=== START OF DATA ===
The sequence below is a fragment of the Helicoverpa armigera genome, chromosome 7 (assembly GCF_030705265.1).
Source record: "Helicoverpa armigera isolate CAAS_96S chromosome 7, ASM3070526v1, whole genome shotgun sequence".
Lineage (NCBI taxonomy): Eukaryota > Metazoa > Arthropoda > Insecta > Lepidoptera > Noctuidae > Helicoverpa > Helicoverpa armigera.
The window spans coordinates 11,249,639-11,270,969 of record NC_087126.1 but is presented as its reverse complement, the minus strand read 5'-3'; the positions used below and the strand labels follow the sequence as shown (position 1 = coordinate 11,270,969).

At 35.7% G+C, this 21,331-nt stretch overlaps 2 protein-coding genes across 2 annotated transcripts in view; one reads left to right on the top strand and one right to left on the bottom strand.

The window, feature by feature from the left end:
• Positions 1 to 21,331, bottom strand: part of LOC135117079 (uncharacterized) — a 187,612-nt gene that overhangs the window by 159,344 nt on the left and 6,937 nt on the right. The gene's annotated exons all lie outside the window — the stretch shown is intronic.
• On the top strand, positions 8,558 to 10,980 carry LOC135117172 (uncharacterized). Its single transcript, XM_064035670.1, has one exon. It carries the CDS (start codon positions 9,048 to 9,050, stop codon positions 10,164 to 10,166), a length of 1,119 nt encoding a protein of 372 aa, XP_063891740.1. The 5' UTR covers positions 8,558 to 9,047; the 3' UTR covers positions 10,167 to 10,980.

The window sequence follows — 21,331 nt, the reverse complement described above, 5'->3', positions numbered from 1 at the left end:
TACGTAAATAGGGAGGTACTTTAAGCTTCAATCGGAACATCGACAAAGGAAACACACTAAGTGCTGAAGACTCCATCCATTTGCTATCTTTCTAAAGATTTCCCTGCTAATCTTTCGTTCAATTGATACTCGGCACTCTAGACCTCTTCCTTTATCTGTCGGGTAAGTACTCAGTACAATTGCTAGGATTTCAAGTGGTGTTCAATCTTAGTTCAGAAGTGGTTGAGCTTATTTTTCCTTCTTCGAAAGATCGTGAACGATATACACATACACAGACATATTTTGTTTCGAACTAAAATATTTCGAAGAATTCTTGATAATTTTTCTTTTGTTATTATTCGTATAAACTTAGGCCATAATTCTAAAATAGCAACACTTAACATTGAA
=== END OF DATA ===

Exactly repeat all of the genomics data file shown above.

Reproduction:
The sequence below is a fragment of the Helicoverpa armigera genome, chromosome 7 (assembly GCF_030705265.1).
Source record: "Helicoverpa armigera isolate CAAS_96S chromosome 7, ASM3070526v1, whole genome shotgun sequence".
Lineage (NCBI taxonomy): Eukaryota > Metazoa > Arthropoda > Insecta > Lepidoptera > Noctuidae > Helicoverpa > Helicoverpa armigera.
The window spans coordinates 11,249,639-11,270,969 of record NC_087126.1 but is presented as its reverse complement, the minus strand read 5'-3'; the positions used below and the strand labels follow the sequence as shown (position 1 = coordinate 11,270,969).

At 35.7% G+C, this 21,331-nt stretch overlaps 2 protein-coding genes across 2 annotated transcripts in view; one reads left to right on the top strand and one right to left on the bottom strand.

The window, feature by feature from the left end:
• Positions 1 to 21,331, bottom strand: part of LOC135117079 (uncharacterized) — a 187,612-nt gene that overhangs the window by 159,344 nt on the left and 6,937 nt on the right. The gene's annotated exons all lie outside the window — the stretch shown is intronic.
• On the top strand, positions 8,558 to 10,980 carry LOC135117172 (uncharacterized). Its single transcript, XM_064035670.1, has one exon. It carries the CDS (start codon positions 9,048 to 9,050, stop codon positions 10,164 to 10,166), a length of 1,119 nt encoding a protein of 372 aa, XP_063891740.1. The 5' UTR covers positions 8,558 to 9,047; the 3' UTR covers positions 10,167 to 10,980.

The window sequence follows — 21,331 nt, the reverse complement described above, 5'->3', positions numbered from 1 at the left end:
TACGTAAATAGGGAGGTACTTTAAGCTTCAATCGGAACATCGACAAAGGAAACACACTAAGTGCTGAAGACTCCATCCATTTGCTATCTTTCTAAAGATTTCCCTGCTAATCTTTCGTTCAATTGATACTCGGCACTCTAGACCTCTTCCTTTATCTGTCGGGTAAGTACTCAGTACAATTGCTAGGATTTCAAGTGGTGTTCAATCTTAGTTCAGAAGTGGTTGAGCTTATTTTTCCTTCTTCGAAAGATCGTGAACGATATACACATACACAGACATATTTTGTTTCGAACTAAAATATTTCGAAGAATTCTTGATAATTTTTCTTTTGTTATTATTCGTATAAACTTAGGCCATAATTCTAAAATAGCAACACTTAACATTGAA